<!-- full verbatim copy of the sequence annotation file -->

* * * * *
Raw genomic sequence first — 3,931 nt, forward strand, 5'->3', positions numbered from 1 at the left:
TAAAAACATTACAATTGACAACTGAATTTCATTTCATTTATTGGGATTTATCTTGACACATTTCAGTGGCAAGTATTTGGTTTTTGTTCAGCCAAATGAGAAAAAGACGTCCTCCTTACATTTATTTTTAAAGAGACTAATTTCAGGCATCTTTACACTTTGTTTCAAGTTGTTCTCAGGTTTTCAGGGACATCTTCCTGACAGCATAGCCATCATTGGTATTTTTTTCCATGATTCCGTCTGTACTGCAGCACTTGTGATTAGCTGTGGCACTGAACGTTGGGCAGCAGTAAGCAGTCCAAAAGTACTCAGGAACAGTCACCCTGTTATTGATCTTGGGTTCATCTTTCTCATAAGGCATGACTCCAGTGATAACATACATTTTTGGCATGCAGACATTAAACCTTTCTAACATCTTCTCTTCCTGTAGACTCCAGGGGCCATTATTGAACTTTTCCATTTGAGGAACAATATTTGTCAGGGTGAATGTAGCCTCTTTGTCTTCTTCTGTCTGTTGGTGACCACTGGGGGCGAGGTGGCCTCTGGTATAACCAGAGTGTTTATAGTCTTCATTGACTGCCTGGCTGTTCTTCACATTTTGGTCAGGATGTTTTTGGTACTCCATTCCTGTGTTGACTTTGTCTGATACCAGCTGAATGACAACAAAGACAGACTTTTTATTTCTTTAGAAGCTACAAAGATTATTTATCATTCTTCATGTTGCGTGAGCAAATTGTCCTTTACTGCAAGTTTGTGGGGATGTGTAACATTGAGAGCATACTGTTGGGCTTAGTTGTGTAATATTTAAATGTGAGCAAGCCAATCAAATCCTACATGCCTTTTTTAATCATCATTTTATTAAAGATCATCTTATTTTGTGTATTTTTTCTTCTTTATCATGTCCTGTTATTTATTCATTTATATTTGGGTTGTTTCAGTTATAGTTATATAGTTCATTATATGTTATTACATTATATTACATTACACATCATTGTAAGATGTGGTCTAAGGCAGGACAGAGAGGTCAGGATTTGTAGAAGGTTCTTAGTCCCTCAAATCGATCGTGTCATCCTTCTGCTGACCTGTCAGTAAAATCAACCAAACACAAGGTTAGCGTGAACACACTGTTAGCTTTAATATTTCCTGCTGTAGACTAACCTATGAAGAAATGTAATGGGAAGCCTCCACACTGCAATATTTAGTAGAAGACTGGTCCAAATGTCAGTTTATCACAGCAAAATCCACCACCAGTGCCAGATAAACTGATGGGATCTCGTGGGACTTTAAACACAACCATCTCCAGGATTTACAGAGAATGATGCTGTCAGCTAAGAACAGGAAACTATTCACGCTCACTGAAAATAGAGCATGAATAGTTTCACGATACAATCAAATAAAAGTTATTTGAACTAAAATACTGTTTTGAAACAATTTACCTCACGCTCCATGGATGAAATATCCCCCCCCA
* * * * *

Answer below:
Raw genomic sequence first — 3,931 nt, forward strand, 5'->3', positions numbered from 1 at the left:
TAAAAACATTACAATTGACAACTGAATTTCATTTCATTTATTGGGATTTATCTTGACACATTTCAGTGGCAAGTATTTGGTTTTTGTTCAGCCAAATGAGAAAAAGACGTCCTCCTTACATTTATTTTTAAAGAGACTAATTTCAGGCATCTTTACACTTTGTTTCAAGTTGTTCTCAGGTTTTCAGGGACATCTTCCTGACAGCATAGCCATCATTGGTATTTTTTTCCATGATTCCGTCTGTACTGCAGCACTTGTGATTAGCTGTGGCACTGAACGTTGGGCAGCAGTAAGCAGTCCAAAAGTACTCAGGAACAGTCACCCTGTTATTGATCTTGGGTTCATCTTTCTCATAAGGCATGACTCCAGTGATAACATACATTTTTGGCATGCAGACATTAAACCTTTCTAACATCTTCTCTTCCTGTAGACTCCAGGGGCCATTATTGAACTTTTCCATTTGAGGAACAATATTTGTCAGGGTGAATGTAGCCTCTTTGTCTTCTTCTGTCTGTTGGTGACCACTGGGGGCGAGGTGGCCTCTGGTATAACCAGAGTGTTTATAGTCTTCATTGACTGCCTGGCTGTTCTTCACATTTTGGTCAGGATGTTTTTGGTACTCCATTCCTGTGTTGACTTTGTCTGATACCAGCTGAATGACAACAAAGACAGACTTTTTATTTCTTTAGAAGCTACAAAGATTATTTATCATTCTTCATGTTGCGTGAGCAAATTGTCCTTTACTGCAAGTTTGTGGGGATGTGTAACATTGAGAGCATACTGTTGGGCTTAGTTGTGTAATATTTAAATGTGAGCAAGCCAATCAAATCCTACATGCCTTTTTTAATCATCATTTTATTAAAGATCATCTTATTTTGTGTATTTTTTCTTCTTTATCATGTCCTGTTATTTATTCATTTATATTTGGGTTGTTTCAGTTATAGTTATATAGTTCATTATATGTTATTACATTATATTACATTACACATCATTGTAAGATGTGGTCTAAGGCAGGACAGAGAGGTCAGGATTTGTAGAAGGTTCTTAGTCCCTCAAATCGATCGTGTCATCCTTCTGCTGACCTGTCAGTAAAATCAACCAAACACAAGGTTAGCGTGAACACACTGTTAGCTTTAATATTTCCTGCTGTAGACTAACCTATGAAGAAATGTAATGGGAAGCCTCCACACTGCAATATTTAGTAGAAGACTGGTCCAAATGTCAGTTTATCACAGCAAAATCCACCACCAGTGCCAGATAAACTGATGGGATCTCGTGGGACTTTAAACACAACCATCTCCAGGATTTACAGAGAATGATGCTGTCAGCTAAGAACAGGAAACTATTCACGCTCACTGAAAATAGAGCATGAATAGTTTCACGATACAATCAAATAAAAGTTATTTGAACTAAAATACTGTTTTGAAACAATTTACCTCACGCTCCATGGATGAAATATCCCCCCCCA